Sands Apts. murder trial: Jury hears about final moments of victim's life

tchitwood@ledger-enquirer.comOctober 30, 2013 

Timothy Leshan Robinson, left, talks with his attorney Stacey Jackson Tuesday morning. Robinson and Dana Michael Kessler are charged in the 2012 shooting death of Jeffrey Morgan at the Sands Apartments in Columbus. 10/29/13

MIKE HASKEY — mhaskey@ledger-enquirer.com Buy Photo

The jury in the murder trial of Timothy Leshan Robinson and Dana Michael Kessler heard Tuesday about the final moments of Jeffrey Morgan’s life as a witness and a medical examiner described his shooting and the damage it caused on April 6, 2012.

The witness was Shatoric Hinton, who in his white Chevy Tahoe met Morgan that afternoon in the parking lot of the Sands Apartments at 1213 Martin Luther King Jr. Blvd. to buy marijuana, before Robinson and Kessler showed up in a car driven by Edward Trevor Love.

Hinton said he got out of his Chevy and into the front passenger’s seat of Morgan’s blue Mazda, where he was sitting when Robinson, Kessler and Love drove up in Kessler’s gray Mitsubishi. Kessler and Robinson got into the rear passenger seat of the Mazda, with Robinson behind Morgan and Kessler behind Hinton, the witness said.

He said Robinson picked up a bag of marijuana in the car and showed it to Kessler, who set it in a cup holder as Morgan bent over to sort through marijuana bags in the front floorboard. Hinton said Kessler then pulled a handgun from his right side and pointed it over the front seat at Morgan, who upon raising up and seeing the weapon begged Kessler not to shoot.

“Hold up, man. Don’t do that. Please don’t shoot me,” Hinton said Morgan told Kessler.

Then the gun went off.

Hinton said he got out and ran across the boulevard to a tire shop. Robinson ran to Kessler’s car and sped away with Love, Hinton said, leaving Kessler with the wounded Morgan.

Looking back across the street, Hinton saw Kessler get out of the back seat, walk around to the driver’s side, open the door, drag Morgan out and throw him to the ground, he said. Kessler got into the Mazda and sped off, running over Morgan as he left, Hinton said.

Police arriving at the apartments found Morgan, 25, had crawled halfway under Hinton’s Chevy. An officer said Morgan’s pants were pulled to his ankles, where plastic bags and loose marijuana lay on the ground. Morgan’s cell phone lay nearby.

The officer said he could hear Morgan gurgling, a sign of blood in his lungs. Morgan stopped breathing, though he still had a faint pulse. He was bleeding to death internally.

Medical examiner Steven Atkinson performed Morgan’s autopsy on April 7, 2012. He said the fatal shot entered Morgan’s right arm at the shoulder and punched through his chest, severing his aorta before it lodged in his left chest cavity. The bleeding was profuse, as Atkinson found about 60 percent of Morgan’s blood had drained into his chest, the examiner said.

Assistant District Attorney Sadhana Dailey said Kessler later told police he ordered Morgan to get out of the driver’s seat after the shooting, but Morgan repeatedly responded, “I can’t! I can’t!” The blood already would have been filling his chest then, she said.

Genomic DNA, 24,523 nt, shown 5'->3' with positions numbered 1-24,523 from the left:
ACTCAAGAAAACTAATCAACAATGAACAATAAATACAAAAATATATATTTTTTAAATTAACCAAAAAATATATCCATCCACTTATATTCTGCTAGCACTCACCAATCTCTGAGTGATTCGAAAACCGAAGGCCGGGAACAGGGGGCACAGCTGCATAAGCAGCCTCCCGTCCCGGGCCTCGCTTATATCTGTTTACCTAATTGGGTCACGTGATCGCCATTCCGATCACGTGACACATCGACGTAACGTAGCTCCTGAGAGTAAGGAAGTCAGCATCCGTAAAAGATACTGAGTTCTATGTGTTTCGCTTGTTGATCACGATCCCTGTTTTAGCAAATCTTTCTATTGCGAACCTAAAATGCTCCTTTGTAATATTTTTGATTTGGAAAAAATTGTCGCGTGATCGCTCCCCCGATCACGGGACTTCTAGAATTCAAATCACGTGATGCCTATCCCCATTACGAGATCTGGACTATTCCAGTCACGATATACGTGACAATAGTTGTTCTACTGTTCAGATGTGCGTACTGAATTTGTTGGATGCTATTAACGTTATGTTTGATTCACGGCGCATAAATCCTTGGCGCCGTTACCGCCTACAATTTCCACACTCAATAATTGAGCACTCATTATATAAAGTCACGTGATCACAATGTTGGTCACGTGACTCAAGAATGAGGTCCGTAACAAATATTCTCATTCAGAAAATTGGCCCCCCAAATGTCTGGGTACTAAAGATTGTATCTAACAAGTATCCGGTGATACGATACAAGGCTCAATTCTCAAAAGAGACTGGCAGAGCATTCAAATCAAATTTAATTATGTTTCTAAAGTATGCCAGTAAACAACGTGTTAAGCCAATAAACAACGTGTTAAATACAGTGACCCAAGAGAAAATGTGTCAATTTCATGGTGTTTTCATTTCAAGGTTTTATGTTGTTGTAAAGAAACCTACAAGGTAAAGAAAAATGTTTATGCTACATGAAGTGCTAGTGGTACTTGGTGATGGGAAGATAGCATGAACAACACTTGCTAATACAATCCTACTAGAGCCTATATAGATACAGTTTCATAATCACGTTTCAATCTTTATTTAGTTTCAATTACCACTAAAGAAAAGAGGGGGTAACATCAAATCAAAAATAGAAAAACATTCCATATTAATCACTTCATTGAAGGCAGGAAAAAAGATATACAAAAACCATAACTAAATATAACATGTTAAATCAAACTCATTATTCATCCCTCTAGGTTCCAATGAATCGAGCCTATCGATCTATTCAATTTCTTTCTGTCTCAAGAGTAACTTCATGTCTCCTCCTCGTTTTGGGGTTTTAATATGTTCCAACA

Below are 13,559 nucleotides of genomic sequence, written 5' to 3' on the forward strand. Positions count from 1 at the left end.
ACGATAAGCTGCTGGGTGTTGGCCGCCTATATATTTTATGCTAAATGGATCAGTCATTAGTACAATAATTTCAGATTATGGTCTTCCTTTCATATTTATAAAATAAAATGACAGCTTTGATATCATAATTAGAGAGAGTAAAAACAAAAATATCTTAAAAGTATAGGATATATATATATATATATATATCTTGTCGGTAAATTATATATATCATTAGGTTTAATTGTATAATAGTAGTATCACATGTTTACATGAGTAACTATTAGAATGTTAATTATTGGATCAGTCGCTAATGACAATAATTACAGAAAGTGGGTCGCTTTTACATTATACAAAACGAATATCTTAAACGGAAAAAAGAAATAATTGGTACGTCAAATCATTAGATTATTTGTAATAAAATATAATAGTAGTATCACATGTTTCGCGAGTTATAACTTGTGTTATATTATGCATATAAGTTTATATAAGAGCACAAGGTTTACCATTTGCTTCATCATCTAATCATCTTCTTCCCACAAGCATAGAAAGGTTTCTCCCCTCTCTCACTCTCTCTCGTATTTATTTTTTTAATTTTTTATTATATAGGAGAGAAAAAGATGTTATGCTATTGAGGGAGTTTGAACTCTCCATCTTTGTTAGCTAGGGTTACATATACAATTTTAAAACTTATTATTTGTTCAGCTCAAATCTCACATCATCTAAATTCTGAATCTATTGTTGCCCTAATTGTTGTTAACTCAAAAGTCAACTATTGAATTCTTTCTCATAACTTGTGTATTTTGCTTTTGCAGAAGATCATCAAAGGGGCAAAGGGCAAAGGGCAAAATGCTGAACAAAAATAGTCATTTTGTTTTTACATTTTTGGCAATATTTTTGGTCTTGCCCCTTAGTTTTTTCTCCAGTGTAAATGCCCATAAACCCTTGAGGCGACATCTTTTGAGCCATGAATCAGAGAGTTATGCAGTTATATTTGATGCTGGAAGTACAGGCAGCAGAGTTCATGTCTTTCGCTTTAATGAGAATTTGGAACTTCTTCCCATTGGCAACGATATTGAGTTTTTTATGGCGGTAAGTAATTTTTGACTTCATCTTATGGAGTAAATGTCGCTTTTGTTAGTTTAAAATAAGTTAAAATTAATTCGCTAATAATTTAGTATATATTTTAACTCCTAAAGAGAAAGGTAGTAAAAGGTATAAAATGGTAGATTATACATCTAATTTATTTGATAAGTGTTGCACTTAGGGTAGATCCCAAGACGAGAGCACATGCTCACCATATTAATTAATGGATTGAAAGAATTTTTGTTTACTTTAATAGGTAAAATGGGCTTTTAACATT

Dailey said Kessler drove Morgan’s Mazda to meet Robinson and Love on Talley Avenue, where they ditched Morgan’s car after getting marijuana out of the trunk.

A resident who saw them testified that as soon as the Mazda stopped, the driver got out, went to the trunk and took out a bag of marijuana as another man ran up and said, “Man, hurry up!” The two then fled in the Mitsubishi, in which the witness saw a third person in the back seat.

Dailey maintains Robinson set Morgan up for the robbery, conspiring with Kessler and Love to pull it off. But Stacey Jackson, Robinson’s defense attorney, argued Robinson was only a witness who had no inkling Kessler would kill Morgan.

Though Kessler, who recently had moved here from New York, did not know Morgan, Robinson and Morgan were friends who knew each other’s families, Jackson said, contending Robinson should not have been charged in the homicide.

Kessler’s attorney, Kathryn Rhodes, told jurors police pressured Kessler to sign a false confession after his arrest on April 8, 2012. Officers took him from his Doyle Avenue home about 10:30 p.m., finding him passed out after consuming pills and a fifth of Hennessy Cognac, she said. Detectives questioned him all night, yelling at him, telling him he was facing life in prison, threatening to hold him in jail for months if he didn’t give them a statement, she said. Finally at 5:30 a.m. the next day, an exhausted Kessler signed a confession, and police took him to jail, Rhodes said.

Besides murder, Kessler and Robinson face charges of aggravated assault, armed robbery, hijacking a motor vehicle, using a firearm to commit a crime and possessing marijuana.

Love, who was arrested this past June 12 in Phenix City, is not on trial because he still is being held on charges in Russell County.

Related stories:

Sands Apts. murder trial: Opening arguments expected Tuesday

Columbus police: Two charged in Friday homicide at Sands Apartments

UPDATE: 2 men charged with murder in Sands Apartments shooting ordered held without bond

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